Date of Degree
PhD (Doctor of Philosophy)
Horace A. Porter
This project discusses the aesthetic representations of biracial (i.e. African American and Anglo-American) femininity that have persistently occurred in fiction, non-fiction, magazine and film from the antebellum era through the turn of the twenty-first century. It spans the first novel published by an African American (Clotel by William Wells Brown, 1852) through the Oscar-winning movie Monster's Ball (2001), for which the biracial Halle Berry became the first self-identified African American to win the Best Actress award. Various chapters scrutinize biracial characters that appear in nineteenth and twentieth century novels and memoirs, while others contemplate landmark but often controversial films from later generations. Finally, it concludes with an analysis of the memoirs of several emerging contemporary writers and public figures who accept and who ultimately embrace all of what they are (e.g. Sadie and Bessie Delany, Having Our Say, 1993, Bliss Broyard, One Drop, 2007, Danzy Senna, Where Did You Sleep Last Night, 2009).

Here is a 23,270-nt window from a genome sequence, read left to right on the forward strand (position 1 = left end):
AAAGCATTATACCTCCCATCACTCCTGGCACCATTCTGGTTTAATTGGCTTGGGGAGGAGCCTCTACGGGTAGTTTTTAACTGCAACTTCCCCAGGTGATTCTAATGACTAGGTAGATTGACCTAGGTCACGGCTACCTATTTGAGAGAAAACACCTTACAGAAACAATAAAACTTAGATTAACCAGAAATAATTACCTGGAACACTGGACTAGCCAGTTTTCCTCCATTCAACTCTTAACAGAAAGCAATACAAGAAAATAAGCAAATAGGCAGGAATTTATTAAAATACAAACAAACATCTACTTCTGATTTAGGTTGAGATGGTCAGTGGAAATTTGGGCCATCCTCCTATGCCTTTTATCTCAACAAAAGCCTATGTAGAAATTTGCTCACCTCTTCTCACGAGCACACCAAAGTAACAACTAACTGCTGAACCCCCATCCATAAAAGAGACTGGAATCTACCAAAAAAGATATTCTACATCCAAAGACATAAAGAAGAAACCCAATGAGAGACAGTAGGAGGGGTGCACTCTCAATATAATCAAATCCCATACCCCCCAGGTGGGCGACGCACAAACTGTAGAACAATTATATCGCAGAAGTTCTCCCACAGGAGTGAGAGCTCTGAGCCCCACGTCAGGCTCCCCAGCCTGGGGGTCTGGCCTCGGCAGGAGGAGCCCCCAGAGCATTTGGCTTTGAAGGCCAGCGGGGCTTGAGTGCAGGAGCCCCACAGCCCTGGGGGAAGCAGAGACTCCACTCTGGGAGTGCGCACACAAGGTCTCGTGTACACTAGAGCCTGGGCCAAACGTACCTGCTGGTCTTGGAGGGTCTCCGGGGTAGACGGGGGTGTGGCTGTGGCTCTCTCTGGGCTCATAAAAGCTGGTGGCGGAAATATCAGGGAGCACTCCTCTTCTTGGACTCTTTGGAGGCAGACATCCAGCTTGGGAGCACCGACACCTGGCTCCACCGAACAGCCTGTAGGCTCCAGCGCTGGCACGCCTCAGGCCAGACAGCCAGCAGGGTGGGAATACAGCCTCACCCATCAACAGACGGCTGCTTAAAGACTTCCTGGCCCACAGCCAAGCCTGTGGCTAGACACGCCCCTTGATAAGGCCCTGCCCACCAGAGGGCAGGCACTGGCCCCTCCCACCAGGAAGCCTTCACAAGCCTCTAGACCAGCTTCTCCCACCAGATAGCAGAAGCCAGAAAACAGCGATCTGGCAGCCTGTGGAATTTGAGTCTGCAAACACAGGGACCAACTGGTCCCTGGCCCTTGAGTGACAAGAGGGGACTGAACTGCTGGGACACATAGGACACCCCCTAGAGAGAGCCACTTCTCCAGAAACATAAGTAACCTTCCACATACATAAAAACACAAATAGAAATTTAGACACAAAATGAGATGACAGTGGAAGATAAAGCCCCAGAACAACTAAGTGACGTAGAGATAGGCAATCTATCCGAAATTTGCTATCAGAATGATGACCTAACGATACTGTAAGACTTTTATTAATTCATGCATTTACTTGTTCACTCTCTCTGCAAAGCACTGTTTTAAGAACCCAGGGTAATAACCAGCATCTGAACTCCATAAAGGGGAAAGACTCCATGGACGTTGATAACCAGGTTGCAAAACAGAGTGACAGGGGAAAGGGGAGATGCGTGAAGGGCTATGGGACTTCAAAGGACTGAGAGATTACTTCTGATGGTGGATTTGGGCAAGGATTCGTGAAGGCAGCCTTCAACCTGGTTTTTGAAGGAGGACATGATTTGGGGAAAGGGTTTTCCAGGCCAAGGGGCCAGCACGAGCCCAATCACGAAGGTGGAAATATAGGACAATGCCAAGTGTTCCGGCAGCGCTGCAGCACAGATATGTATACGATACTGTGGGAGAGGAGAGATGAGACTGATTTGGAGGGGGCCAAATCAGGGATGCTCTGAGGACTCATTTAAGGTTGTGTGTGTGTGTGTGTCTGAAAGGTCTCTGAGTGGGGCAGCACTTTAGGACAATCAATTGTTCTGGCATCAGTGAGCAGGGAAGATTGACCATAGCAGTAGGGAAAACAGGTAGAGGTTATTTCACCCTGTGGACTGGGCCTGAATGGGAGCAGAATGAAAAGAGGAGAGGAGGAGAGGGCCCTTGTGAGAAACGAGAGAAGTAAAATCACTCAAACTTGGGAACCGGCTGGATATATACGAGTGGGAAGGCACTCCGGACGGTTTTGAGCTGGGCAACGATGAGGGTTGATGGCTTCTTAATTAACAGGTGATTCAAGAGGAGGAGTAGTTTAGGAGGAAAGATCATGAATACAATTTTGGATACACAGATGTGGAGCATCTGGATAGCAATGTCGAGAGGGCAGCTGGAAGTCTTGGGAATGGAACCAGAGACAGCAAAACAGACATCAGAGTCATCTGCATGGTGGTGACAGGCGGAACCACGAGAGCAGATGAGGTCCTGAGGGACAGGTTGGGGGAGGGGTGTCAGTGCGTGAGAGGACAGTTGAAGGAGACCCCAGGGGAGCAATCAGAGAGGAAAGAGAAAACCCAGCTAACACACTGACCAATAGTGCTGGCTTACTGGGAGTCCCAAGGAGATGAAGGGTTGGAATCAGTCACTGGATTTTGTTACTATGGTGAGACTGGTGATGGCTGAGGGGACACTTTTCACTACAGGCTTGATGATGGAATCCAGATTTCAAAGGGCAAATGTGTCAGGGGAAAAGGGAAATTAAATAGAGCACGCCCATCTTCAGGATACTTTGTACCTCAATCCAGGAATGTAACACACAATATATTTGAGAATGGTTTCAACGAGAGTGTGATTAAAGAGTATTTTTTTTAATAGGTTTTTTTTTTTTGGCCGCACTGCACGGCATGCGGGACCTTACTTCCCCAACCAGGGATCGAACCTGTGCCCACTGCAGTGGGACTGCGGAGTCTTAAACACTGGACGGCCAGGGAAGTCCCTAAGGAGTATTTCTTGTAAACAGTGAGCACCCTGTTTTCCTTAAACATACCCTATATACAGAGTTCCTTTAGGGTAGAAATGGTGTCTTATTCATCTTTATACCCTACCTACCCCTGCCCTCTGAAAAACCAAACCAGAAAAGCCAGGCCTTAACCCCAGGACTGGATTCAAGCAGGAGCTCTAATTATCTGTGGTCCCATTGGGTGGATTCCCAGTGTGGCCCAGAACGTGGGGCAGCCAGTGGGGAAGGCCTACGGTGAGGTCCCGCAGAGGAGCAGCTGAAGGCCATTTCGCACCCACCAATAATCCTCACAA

While the "tragedy" of the "tragic" mulatta's existence more obviously connotes the heroine's inner torment over her inability to racially "belong," this project focuses on interpreting "tragedy" in the literal, visceral sense, via the heroine's untimely and often brutal death, and any abuses that she may suffer. Existent research on the tragic mulatta has minimally addressed the role of appearance and visceral suffering in the heroine's life; the causes and consequences of the heroine's actual, visceral demise are less studied than the metaphorical or psychological implications of "tragedy."
viii, 238 pages
Includes bibliographical references (pages 233-238).
Copyright 2011 Marta Alaina Holliday